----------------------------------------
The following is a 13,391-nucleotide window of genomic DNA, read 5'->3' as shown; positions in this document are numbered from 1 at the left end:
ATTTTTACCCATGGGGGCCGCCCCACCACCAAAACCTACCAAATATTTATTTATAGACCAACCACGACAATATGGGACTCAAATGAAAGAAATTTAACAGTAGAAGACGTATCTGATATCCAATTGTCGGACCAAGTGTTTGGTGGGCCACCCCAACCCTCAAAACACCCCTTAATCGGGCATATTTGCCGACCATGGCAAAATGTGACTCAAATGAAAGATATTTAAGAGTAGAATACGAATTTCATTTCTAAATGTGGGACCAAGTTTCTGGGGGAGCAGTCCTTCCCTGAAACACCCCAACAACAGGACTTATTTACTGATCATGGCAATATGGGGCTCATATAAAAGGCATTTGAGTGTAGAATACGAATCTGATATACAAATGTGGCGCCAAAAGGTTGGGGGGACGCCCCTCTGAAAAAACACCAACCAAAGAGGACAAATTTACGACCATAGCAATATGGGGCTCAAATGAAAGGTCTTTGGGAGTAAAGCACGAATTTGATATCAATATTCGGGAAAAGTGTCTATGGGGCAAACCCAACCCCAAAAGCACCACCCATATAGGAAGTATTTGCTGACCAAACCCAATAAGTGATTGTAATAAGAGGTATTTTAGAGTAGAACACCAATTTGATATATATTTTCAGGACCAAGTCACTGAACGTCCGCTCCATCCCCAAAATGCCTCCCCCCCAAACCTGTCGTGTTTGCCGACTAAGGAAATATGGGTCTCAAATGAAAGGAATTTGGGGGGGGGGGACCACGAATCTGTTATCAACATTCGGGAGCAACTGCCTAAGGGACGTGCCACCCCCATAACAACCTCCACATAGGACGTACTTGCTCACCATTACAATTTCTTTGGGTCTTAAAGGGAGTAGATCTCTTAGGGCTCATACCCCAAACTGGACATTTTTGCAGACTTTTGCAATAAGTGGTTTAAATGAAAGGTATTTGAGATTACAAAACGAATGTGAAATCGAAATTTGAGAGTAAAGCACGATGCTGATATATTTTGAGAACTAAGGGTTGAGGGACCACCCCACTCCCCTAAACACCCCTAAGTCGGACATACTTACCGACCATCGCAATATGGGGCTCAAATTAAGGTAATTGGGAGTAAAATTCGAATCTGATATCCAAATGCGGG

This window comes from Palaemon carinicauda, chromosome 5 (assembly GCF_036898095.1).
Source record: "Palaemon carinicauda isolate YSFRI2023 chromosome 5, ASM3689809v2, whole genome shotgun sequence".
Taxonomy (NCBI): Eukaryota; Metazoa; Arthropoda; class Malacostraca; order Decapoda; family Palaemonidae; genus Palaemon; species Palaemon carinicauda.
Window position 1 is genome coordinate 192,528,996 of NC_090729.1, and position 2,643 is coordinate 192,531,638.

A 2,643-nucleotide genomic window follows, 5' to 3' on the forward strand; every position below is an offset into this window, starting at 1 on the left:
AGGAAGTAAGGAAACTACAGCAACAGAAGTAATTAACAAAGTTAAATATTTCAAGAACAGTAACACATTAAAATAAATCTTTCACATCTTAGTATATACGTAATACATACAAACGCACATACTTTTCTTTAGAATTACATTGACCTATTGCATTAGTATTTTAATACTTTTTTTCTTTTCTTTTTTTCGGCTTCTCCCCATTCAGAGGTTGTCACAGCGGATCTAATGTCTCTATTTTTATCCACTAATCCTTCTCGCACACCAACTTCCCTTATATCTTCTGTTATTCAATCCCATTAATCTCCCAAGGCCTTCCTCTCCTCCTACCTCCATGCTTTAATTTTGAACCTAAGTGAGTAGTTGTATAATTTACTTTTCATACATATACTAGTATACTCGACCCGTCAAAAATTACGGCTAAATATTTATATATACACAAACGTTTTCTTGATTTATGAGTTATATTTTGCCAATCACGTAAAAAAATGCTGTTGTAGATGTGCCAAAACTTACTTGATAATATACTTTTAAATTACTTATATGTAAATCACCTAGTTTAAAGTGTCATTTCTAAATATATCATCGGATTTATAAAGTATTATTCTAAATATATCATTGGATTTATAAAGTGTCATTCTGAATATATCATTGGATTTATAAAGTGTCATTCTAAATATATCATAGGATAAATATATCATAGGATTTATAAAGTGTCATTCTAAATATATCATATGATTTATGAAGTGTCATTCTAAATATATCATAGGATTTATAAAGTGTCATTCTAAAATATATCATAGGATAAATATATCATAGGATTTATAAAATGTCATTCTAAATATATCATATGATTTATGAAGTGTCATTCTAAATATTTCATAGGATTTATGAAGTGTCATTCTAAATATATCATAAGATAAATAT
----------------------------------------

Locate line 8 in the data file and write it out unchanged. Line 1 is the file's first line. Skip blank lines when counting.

AGGAAGTAAGGAAACTACAGCAACAGAAGTAATTAACAAAGTTAAATATTTCAAGAACAGTAACACATTAAAATAAATCTTTCACATCTTAGTATATACGTAATACATACAAACGCACATACTTTTCTTTAGAATTACATTGACCTATTGCATTAGTATTTTAATACTTTTTTTCTTTTCTTTTTTTCGGCTTCTCCCCATTCAGAGGTTGTCACAGCGGATCTAATGTCTCTATTTTTATCCACTAATCCTTCTCGCACACCAACTTCCCTTATATCTTCTGTTATTCAATCCCATTAATCTCCCAAGGCCTTCCTCTCCTCCTACCTCCATGCTTTAATTTTGAACCTAAGTGAGTAGTTGTATAATTTACTTTTCATACATATACTAGTATACTCGACCCGTCAAAAATTACGGCTAAATATTTATATATACACAAACGTTTTCTTGATTTATGAGTTATATTTTGCCAATCACGTAAAAAAATGCTGTTGTAGATGTGCCAAAACTTACTTGATAATATACTTTTAAATTACTTATATGTAAATCACCTAGTTTAAAGTGTCATTTCTAAATATATCATCGGATTTATAAAGTATTATTCTAAATATATCATTGGATTTATAAAGTGTCATTCTGAATATATCATTGGATTTATAAAGTGTCATTCTAAATATATCATAGGATAAATATATCATAGGATTTATAAAGTGTCATTCTAAATATATCATATGATTTATGAAGTGTCATTCTAAATATATCATAGGATTTATAAAGTGTCATTCTAAAATATATCATAGGATAAATATATCATAGGATTTATAAAATGTCATTCTAAATATATCATATGATTTATGAAGTGTCATTCTAAATATTTCATAGGATTTATGAAGTGTCATTCTAAATATATCATAAGATAAATAT